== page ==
I REFER to Tony Manstead’s article ‘The social dimension of emotion’ (August 2005) and its references to theories of emotion and to facial expressions. I wish to draw attention to one theory of emotion and emotional behaviour which I believe, from a review of theorising about emotion from the 19th century to the present (Salzen, 2001), is distinctive in that it says that emotional behaviours are the social signals of social needs and satisfactions. This is the ‘thwarted action state signalling’ (TASS) theory of emotion (Salzen, 1991) that is based on the ethological analysis of vertebrate agonistic and courtship social displays.
This analysis shows that such displays can be understood as the intention movements of aroused activities that are blocked (thwarted) either by the lack of the adequate stimulus situation or by ambivalent stimulation giving conflicting action states. This aroused but thwarted state is the state of emotion while the thwarted intention movements and postures and the associated perceptible autonomic states constitute emotional behaviours that convey the nature of the aroused motivations and their desired behaviours to a social partner.
In the course of evolution social partners have come to respond to these displays in ways that bring about the required adequate stimulation or remove the ambivalence and so allow performance of the aroused activities. The switch in behaviour from the display to the consummatory behaviour has also evolved into special relaxation displays (e.g. smiling and laughter) that signal that the social partner’s helping behaviour has been successful and can cease, so reinforcing the probability of its recurrence on future occasions (i.e. it is rewarding).
I have previously given a full analysis of human facial expressions of emotion in terms of such intention movements (Salzen, 1981) and this analysis pre-dates by
a decade the reference to Fridlund’s treatment of facial displays as communicating intentions.
In short the TASS theory of emotion provides a solid foundation for the social dimension of emotion in that it shows that emotional displays are emitted (and indeed in evolutionary terms may be said to be designed) primarily to affect the social partner. Only secondarily have they come also to affect the emitter through self-perception of these displays and their associated internal perceptions – contrary to most emotion theories, which make the experience of the internal emotional state as primary to the concept. This secondary self-perception of emotional behaviours and states has, of course, important consequences in terms of self-awareness and self-control and I have considered these elsewhere (Salzen, 1998). The papers to which I have referred may not be easily available and anyone interested in emotion who would like copies of these and related papers should contact me.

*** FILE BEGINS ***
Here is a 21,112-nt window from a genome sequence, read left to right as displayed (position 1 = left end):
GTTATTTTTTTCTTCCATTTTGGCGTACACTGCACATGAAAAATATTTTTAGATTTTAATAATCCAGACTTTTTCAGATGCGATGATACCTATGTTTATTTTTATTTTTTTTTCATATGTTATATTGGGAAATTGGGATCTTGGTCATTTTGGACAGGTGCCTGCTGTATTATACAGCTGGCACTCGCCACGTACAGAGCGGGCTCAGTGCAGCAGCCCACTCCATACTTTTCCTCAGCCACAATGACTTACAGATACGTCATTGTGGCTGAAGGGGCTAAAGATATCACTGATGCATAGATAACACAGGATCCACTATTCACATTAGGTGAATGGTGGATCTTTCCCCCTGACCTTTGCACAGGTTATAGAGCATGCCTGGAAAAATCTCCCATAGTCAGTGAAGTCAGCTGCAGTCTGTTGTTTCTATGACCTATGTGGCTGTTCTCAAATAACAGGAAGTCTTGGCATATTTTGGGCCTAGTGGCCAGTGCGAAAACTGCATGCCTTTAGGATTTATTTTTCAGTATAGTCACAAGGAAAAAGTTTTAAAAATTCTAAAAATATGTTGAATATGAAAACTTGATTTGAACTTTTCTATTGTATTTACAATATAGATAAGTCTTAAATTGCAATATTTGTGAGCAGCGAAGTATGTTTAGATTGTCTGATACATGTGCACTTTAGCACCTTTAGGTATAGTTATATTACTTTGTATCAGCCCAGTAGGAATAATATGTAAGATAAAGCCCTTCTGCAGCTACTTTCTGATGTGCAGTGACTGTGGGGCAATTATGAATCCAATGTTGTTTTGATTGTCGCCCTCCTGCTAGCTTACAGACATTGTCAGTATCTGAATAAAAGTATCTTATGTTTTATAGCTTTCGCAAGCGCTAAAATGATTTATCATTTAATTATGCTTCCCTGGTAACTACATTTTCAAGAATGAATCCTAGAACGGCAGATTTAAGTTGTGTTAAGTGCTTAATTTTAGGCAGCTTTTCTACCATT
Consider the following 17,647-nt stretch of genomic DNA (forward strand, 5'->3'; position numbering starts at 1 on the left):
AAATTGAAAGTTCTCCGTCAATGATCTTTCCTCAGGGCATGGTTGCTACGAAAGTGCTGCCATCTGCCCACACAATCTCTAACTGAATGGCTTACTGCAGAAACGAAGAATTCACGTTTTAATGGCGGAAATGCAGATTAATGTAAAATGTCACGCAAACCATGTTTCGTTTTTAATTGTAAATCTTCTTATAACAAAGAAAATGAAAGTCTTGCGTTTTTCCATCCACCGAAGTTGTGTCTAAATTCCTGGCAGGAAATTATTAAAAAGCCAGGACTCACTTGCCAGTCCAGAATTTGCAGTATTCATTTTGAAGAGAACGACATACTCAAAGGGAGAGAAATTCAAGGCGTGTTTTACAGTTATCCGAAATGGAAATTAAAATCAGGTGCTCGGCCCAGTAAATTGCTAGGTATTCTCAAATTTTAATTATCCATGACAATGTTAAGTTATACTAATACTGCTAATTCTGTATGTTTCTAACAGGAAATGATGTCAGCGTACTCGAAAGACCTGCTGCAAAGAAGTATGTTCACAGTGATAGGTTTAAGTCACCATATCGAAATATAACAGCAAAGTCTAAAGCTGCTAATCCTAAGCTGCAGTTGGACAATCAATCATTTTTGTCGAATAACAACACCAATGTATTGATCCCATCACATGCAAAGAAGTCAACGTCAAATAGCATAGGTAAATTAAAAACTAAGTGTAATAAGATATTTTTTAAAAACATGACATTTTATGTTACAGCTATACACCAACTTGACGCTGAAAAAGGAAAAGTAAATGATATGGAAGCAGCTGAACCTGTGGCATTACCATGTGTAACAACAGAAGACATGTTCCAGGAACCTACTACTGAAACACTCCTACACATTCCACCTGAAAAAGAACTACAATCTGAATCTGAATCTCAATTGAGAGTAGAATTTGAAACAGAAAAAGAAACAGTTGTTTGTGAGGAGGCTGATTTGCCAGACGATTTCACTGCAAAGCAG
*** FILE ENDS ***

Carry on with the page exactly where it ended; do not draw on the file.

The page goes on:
Eric A. Salzen
Psychology Department
King’s College
Aberdeen University

Salzen, E.A. (1981). Perception of emotion in faces. In G. Davies, H. Ellis & J. Shepherd (Eds.) Perceiving and remembering faces (pp.133–169). London: Academic Press.
Salzen, E.A. (1991). On the nature of emotion. International Journal of Comparative Psychology, 5, 47–88.
Salzen, E.A. (1998). Emotion and self-awareness. Applied Animal Science, 57, 299–313.
Salzen, E.A. (2001). A century of emotion theories – Proliferation without progress? History and Philosophy of Psychology, 3, 56–75.

Henry Ferguson 1906-2004 

HENRY Hall Ferguson died in October 2004 on the eve of his 98th birthday. I owe
a deep debt of gratitude to him as his student for the way in which he contrived, as Head of the School of Psychology at the University of St Andrews within the Department of Philosophy, to pioneer the scientific use of psychological measurement. The knowledge now embodied in the Level A and Level B Certificates of the British Psychological Society was substantially covered in his lectures on scientific method, which were boring but comprehensive and sound.
They were complemented by Psychology Practicals in which his students tested each other in pairs on a wide variety of tests. His notes were still relevant and useful 50 years later.
Apart from this significant contribution, his talents were underestimated. He was colour-blind, accident-prone and had a stammer, which made his sceptical students suspect that his study of psychology was a voyage of self-discovery. He expressed himself best on paper, and was the author of two books and several journal articles in the 1930s. But at St Andrews he had arrived and was content.
Henry Ferguson was a pupil of the eminent psychologist George Frederick Stout, and gained an MA with first class honours in philosophy in 1928. But he identified with psychology and joined the BPS in 1932, and became a Fellow of the Society in 1943.
Around 1930 he emigrated to Otago in the South Island
of New Zealand where he lectured on psychology and philosophy, reaching associate professor status by 1939. He arrived in St Andrews in 1947 and held the position as Head of the School of Psychology for 24 years until he retired in 1971, thereby preserving the Stout legacy that psychology
is really a part of philosophy.
David C. Duncan
Social Audit Services
74 Park Avenue

BPS Members can discuss this article

Already a member? Or Create an account

Not a member? Find out about becoming a member or subscriber